U.S Senator Chris Murphy has made a contribution “to the German Marshall Fund think-tank's Brussels Forum event in the Belgian capital,” according to Public Service Europe.
The discovery and utilization of shale natural gas in the United States, according to the newly elected progressive senator, has given lawmakers a" lazy way out" of making commitments to green technology. "It provides a very convenient excuse for half of the US Congress to sit on the sidelines when it talks about real investment in green energy. I think that's a tragedy."
An “absolute political logjam” on green energy has been produced, according to Mr. Murphy, by the "immense power of global warming deniers and this created a political barrier.
"You already had an enormous political barrier to a major investment in green technology, which is this debate that only happens in the US about the science of global warming. And then on top of it, you've got the convenience of a new enormous stability with respect to shale gas production.
"Many of us believe that the only way that you really incentivize a true green energy revolution in the US is to do what many countries in Europe have done, which is create a real domestic marketplace for it. And you do that either through capping the amount of carbon and allowing people to trade or by putting a new price on carbon with a tax. That can't happen in our political context today."
Let’s take it bit by bit.
The reason energy costs are high in the United States is that there is a product deficit, largely owing to efforts made by legislators such as Mr. Murphy to artificially hike the cost of energy by depriving the market of present resources such as energy from shale extraction. The relatively new technology of fracking is not so much a “lazy way out of making commitments to green technology” as it is an effort to supply a necessary product that is, Mr. Murphy may have noticed, very much in demand. If you increase the product, you reduce the price. Mr. Murphy favors high energy costs because the high cost of energy is a political spook-on-a-stick that can be used to force people to demand so called green energy.
The political logjam in the U.S. Congress and elsewhere has not been caused by an anti-green war on an undeveloped technology. The struggle for low product pricing has been around much longer than green technology. In a competitive free market, product pricing is determined by what Adam Smithy used to call “the invisible hand,” the sum of purchases made by citizens who are not bullied into choosing products by government economic overseers.
The cost of energy in Mr. Murphy’s own state is a drain on business. Among the 10 most expensive states in combined energy costs, Connecticut ranks second, just behind Hawaii, according to some reports the cultural and political nursery bed of President Barack Obama.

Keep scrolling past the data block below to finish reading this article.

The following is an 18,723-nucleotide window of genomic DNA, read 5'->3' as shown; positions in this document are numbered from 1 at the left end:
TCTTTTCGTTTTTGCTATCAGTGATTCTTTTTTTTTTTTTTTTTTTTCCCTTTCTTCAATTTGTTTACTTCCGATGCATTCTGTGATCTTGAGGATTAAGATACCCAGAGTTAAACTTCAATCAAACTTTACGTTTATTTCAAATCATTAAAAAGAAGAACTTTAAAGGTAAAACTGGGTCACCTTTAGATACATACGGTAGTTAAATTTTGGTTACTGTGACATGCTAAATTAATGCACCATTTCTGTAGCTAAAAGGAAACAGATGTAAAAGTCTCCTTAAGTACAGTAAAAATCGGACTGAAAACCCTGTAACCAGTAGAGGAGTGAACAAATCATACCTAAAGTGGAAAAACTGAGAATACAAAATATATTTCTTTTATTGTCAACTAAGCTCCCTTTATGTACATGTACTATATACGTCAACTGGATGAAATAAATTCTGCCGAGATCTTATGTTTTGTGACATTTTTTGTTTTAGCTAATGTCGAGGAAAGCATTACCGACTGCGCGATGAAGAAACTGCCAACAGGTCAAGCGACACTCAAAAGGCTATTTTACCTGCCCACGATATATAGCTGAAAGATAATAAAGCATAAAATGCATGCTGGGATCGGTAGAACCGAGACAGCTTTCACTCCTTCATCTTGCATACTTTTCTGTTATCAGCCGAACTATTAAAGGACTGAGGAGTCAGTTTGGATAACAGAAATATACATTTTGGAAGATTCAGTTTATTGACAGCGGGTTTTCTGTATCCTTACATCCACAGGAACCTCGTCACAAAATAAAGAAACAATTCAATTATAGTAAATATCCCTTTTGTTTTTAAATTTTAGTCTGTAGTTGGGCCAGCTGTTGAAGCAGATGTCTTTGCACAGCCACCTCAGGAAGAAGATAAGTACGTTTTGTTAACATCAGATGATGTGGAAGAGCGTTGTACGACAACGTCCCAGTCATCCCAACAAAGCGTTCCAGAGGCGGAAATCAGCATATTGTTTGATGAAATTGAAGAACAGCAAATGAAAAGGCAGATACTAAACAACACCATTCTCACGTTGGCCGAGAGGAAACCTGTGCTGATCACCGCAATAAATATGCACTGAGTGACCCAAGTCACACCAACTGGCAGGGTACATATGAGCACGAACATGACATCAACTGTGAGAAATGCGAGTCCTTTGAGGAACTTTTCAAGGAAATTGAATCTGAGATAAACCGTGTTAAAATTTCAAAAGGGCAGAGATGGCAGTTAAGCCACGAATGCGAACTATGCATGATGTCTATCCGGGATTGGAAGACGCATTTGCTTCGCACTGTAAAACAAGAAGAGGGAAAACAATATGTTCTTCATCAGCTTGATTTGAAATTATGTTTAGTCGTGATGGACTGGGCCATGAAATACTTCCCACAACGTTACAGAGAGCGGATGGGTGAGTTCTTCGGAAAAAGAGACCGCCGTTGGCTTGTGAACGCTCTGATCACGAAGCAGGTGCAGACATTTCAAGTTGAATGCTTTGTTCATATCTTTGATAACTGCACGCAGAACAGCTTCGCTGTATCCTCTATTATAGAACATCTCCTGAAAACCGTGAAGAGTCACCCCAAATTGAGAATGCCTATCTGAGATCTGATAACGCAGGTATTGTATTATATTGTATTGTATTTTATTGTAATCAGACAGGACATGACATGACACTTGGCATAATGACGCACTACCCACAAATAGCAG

Should a bill slowly making its way through the General Assembly pass into law, Connecticut may leap ahead of Hawaii in the national race to cripple the energy sector. As an incentive to encourage forms of energy acceptable to progressives and environmentalists, the state legislature is proposing a bill that would tax oil 1.5 cents per gallon in the first year following passage, increasing by one percent a year until the tax reaches 3.5 cents per gallon in 2015. The tax haul would then be placed in an Energy Efficiency Fund that homeowners may draw upon to underwrite the cost of weatherization, clean burning furnaces and solar panels. Of course, every dedicated fund in the state – including pensions – are either under financed during hard times or raided by legislators before election to reduce deficits arising from their improvident spending. Mr. Obama has recently announced the formation of a similar fund, an Energy SecurityTrust (EST) that would fund clean energy research and development.
Connecticut is a small state that could be energy independent were it to rely on a variety of forms of energy production, including nuclear. But alas, the progressives and the greens in Connecticut are nuclear averse. When Dominion chose Virginia rather than Connecticut as a site for a new nuclear plant, no tears were shed in the governor’s mansion. So long as the price of energy in Mr. Murphy’s state remains high, other low energy cost states will continue to poach Connecticut businesses, established entrepreneurs and recent graduates of the state’s high cost educational establishments.
Shale gas is a natural gas found trapped within shale formations. The governor of Mr. Murphy’s state, not an anti-green, has announced his love affair with this form of energy. So ardent are Governor Dannel Malloy affections that he recently proposed to provide tax credits to home owners in Mr. Murphy’s state who are prudent enough to switch to a lower cost, less polluting form of energy. The tax credits presumably are an effort on the part of Mr. Malloy to tickle the fancy of energy consumers in Connecticut, many of whom will be marching to the polls in a couple of years to vote either for or against Mr. Murphy’s continuance in office, always assuming that voters in Mr. Murphy’s state have not fled to other states that rate much lower than Connecticut on a list of high energy cost states.
It is always possible that Mr. Murphy, a new arrival in the beltway, is very busy mastering protocol in the U.S. Senate. He may have missed the messaging from Mr. Malloy. Or possibly he has not yet had an opportunity to put out feelers to Mr. Obama, whose administration believes that increased shale gas development WILL HELP REDUCE GREENHOUSE GAS EMISSIONS, an eventuality that may not grievously disappoint the folks who received Mr. Murphy’s pro-green missive at the German Marshall Fund think-tank in Belgium.